Simple language helps your readers, even when they understand technical terms

Plain language helps your readers, even when they understand technical terms.

The Yahoo! Style Guide makes a great point on this topic:

Even if more technical or sophisticated language is appropriate for your site, your readers will appreciate simpler language in the areas where their eyes are scanning to determine what a page is about.

use simple language infographic

Example of how to use simple language

How does this apply to you? Let’s assume, for example, that you’re writing a piece about the Bloomberg Barclays Capital US Aggregate Bond Index. That’s quite a long name—too long for a snappy headline or heading.

If you are speaking face-to-face with bond geeks, you can probably refer to “the Agg” because you can judge from your conversation—and their faces—whether they understand your language. If you say “Bloomberg Barclays Capital US Aggregate Bond Index,” they’ll probably become impatient with the long-winded, overly precise language.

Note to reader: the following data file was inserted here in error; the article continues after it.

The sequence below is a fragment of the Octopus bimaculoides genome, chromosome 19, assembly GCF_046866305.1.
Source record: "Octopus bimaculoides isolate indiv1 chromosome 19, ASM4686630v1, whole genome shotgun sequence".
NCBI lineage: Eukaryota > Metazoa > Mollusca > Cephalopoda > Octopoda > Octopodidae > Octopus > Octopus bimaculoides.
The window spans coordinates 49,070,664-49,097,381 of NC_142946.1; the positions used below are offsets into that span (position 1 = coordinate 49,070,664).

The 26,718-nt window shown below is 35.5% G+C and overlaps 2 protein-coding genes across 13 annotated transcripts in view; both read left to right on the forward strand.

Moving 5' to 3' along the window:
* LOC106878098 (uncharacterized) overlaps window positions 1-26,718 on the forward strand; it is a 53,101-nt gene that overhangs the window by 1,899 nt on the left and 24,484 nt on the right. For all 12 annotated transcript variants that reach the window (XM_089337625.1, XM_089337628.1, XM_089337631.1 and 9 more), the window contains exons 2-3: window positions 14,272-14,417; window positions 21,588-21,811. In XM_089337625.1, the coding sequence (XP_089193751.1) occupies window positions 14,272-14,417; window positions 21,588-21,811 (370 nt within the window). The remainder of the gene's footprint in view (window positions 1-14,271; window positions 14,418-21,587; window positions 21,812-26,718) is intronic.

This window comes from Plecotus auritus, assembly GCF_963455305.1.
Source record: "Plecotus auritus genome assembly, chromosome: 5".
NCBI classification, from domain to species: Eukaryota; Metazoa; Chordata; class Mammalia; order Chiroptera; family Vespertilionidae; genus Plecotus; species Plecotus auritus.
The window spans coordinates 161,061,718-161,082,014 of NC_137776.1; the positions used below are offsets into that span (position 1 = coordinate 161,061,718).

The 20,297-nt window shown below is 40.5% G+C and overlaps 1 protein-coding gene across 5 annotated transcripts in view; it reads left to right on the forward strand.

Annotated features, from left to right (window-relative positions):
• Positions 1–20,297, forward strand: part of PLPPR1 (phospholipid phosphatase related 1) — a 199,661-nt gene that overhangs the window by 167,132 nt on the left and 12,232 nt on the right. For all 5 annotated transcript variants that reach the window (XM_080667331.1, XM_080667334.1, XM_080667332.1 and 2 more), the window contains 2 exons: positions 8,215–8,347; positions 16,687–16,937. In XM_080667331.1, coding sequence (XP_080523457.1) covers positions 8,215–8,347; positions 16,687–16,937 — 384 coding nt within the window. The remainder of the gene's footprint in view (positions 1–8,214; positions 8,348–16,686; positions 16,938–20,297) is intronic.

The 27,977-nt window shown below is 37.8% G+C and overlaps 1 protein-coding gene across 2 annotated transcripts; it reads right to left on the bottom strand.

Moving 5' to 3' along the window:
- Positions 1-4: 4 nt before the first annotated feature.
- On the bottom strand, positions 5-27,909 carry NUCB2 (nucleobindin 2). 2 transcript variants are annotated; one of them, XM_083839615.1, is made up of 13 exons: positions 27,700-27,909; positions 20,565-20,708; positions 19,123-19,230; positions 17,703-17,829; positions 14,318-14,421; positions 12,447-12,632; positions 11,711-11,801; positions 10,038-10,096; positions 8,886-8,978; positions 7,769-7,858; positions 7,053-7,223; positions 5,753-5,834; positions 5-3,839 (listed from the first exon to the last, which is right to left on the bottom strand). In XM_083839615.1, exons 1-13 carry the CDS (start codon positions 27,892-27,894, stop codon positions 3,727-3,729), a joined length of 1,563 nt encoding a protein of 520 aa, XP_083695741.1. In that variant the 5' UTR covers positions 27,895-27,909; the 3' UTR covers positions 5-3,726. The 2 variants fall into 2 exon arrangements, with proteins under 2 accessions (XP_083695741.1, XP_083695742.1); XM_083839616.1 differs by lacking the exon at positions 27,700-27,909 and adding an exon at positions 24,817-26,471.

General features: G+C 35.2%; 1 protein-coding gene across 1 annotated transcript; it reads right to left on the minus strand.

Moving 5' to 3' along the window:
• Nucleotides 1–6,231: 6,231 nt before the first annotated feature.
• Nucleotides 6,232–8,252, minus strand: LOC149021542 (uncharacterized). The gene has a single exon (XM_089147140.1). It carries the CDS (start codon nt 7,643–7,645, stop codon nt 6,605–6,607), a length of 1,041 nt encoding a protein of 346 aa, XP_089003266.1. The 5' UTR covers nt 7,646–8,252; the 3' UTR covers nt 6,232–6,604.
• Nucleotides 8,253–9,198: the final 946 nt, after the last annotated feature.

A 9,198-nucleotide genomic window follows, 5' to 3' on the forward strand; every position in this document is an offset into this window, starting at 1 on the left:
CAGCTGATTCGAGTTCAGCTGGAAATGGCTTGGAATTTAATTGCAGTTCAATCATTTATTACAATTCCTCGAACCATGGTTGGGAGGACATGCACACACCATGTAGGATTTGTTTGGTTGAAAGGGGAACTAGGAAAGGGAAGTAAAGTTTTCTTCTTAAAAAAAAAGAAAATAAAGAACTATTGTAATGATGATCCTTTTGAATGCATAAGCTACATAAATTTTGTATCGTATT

However, such “insider” language probably isn’t right for a printed piece. It’s too casual.

What’s the solution?

You could substitute “bond index” or “investment-grade bond index” in your headline or heading. As Yahoo suggests, this will help your readers to skim. If they don’t immediately realize you’re talking about the Agg, they’ll quickly pick it up when they dive into the body of your piece, where it’s good to be precise about your index.

Try using plain language. If you do it right, you’ll enjoy the results.

To learn more about plain language and other pillars of powerful written communications, check out the June 26 webinar, “How to Write Investment Commentary People Will Read.”

Disclosure: If you click on the Amazon link in this post and then buy something, I will receive a small commission. I only link to books in which I find some value for my blog’s readers.
Note: I’ve updated this post, which originally ran in April 2014.